The Belfast Group
A staggering roll-call of stellar talent
Philip Hobsbaum, who arrived in Belfast in 1963 to lecture in English at Queen’s University, played a tremendously important role in encouraging a new generation of writers.
In his previous posts in Cambridge and London, Hobsbaum had organised a writers’ group that brought students, university staff and writers from the local community together to present work and offer criticism.
On his arrival in Northern Ireland, he arranged a Belfast version. The roll call of writers is staggering and included Seamus Heaney, Bernard MacLaverty, Derek Mahon, John Boyd, James Simmons, Norman Dugdale, John Bond, Stewart Parker, Paul Smyth, Arthur Terry, Joan Watton, Marie Devlin, Paul Muldoon, Ciaran Carson, Iris Bull, Edna Longley, John Irvine, Michael Longley, Frank Ormsby and Michael Allen, to give just a taste of the writers involved.
The first meeting of the Belfast Group was hosted by Hobsbaum and his wife Hannah at 4 Fitzwilliam Street. The format was simple. Each writer whose work was to be featured that week passed Hobsbaum a selection of new work that would then be passed to Cilla Craig, the English Department secretary, who with the help of Hannah Hobsbaum would distribute the ‘Group sheets’ around the invited participants.
The Group would then meet and discuss the work at 8 o’clock on the following Tuesday.
After Hobsbaum's departure for Glasgow in 1966, the Group continued to meet under the direction of Seamus Heaney. Later Arthur Terry and Michael Allen shared this organisational role with Heaney, and the Group moved variously between the Heaneys’ home on Ashley Avenue to a nearby pub on the Lisburn Road, the Four in Hand.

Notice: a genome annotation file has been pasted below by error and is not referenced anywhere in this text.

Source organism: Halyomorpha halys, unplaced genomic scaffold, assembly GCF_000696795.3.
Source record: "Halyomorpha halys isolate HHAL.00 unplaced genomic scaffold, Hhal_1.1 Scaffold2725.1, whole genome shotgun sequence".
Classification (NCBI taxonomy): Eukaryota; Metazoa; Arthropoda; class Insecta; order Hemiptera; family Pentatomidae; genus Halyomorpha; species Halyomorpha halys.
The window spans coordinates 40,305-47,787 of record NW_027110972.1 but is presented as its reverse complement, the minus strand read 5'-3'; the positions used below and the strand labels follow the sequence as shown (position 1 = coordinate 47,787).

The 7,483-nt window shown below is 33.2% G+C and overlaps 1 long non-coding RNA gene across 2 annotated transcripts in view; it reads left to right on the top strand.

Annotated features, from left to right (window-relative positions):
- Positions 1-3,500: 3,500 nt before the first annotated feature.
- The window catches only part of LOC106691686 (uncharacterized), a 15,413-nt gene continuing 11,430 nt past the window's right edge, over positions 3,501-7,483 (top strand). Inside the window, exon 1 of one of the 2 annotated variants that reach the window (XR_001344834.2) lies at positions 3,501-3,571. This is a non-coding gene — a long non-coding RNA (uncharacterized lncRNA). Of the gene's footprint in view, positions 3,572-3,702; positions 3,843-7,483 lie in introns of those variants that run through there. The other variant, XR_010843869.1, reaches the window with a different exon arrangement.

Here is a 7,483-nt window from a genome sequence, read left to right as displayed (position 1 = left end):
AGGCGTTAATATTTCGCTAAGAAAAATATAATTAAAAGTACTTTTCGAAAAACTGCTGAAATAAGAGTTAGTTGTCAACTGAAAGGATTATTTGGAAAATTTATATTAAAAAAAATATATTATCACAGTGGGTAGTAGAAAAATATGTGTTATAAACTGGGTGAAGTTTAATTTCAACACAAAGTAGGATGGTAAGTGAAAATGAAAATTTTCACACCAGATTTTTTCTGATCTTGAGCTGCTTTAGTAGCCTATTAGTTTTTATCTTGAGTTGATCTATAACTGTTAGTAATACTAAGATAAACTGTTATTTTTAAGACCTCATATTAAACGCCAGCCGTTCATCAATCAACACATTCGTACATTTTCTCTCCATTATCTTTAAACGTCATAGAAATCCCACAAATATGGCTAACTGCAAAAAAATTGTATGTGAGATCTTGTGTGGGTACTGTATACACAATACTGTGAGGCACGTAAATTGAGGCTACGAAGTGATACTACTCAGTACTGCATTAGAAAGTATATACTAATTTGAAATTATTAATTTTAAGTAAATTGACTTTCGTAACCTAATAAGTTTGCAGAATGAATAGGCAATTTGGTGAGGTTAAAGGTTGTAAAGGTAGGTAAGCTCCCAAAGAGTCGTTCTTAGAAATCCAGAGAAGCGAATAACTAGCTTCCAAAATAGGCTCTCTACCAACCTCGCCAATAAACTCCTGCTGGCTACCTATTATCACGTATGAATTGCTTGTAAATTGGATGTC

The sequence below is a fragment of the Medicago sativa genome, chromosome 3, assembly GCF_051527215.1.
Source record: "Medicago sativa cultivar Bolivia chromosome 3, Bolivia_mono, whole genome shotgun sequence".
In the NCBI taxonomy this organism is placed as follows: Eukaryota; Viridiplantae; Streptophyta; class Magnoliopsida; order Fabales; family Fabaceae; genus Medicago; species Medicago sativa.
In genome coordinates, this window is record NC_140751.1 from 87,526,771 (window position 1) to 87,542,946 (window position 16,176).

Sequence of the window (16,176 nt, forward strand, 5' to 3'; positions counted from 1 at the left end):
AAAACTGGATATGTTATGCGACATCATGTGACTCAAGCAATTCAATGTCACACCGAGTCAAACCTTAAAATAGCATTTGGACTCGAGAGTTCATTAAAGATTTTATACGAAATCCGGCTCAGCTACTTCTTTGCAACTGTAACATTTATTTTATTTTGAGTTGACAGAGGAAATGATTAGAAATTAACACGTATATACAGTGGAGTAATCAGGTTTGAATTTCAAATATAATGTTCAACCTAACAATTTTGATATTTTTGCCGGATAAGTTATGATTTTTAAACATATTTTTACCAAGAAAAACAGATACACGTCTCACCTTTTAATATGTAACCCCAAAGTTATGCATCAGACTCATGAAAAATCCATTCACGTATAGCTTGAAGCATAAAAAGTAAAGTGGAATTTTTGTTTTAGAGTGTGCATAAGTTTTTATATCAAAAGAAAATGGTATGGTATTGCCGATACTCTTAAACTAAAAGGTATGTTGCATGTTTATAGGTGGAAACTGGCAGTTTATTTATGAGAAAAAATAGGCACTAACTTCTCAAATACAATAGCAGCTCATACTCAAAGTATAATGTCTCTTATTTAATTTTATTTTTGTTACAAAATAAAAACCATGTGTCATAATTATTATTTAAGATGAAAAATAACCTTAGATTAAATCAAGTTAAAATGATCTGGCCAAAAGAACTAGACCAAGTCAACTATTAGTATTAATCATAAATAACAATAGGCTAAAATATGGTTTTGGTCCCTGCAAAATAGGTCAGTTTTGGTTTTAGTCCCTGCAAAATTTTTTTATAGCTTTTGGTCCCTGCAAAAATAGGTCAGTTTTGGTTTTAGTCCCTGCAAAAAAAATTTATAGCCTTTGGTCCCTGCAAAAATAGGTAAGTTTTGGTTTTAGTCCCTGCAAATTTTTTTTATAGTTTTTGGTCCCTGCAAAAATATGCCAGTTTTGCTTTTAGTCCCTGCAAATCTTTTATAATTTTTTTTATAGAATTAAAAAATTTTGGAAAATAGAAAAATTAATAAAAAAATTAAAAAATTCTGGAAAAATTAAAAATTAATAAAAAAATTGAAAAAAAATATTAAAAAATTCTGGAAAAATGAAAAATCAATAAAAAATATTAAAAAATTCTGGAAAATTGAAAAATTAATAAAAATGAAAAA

The format of the meetings remained unchanged, though at some point coffee was replaced by pints.
Hobsbaum insisted on the approach of close textual analysis in dealing with each writer’s work that led to a greater seriousness in the writing that was produced. Jack Pakenham, now an internationally renowned artist, recalls ‘woe to any unsuspecting poet who could not stand over every single word written.’
Some of the writers identified with the Group have now rejected the idea that their writing was shaped by the activities of Hobsbaum’s collection of writers, but it is clear that the gatherings had an enormous effect on the self-confidence of those who took part.
Each writer may have chosen their own path but at the very least the Belfast Group proved that there were like-minded people within the city who took writing seriously. In a city that has often driven writers away from its confines due to a seeming indifference to literature, the Belfast Group gave validity to a writer’s life, and much of the activity during the 1960s and 1970s drew from this statement of intent.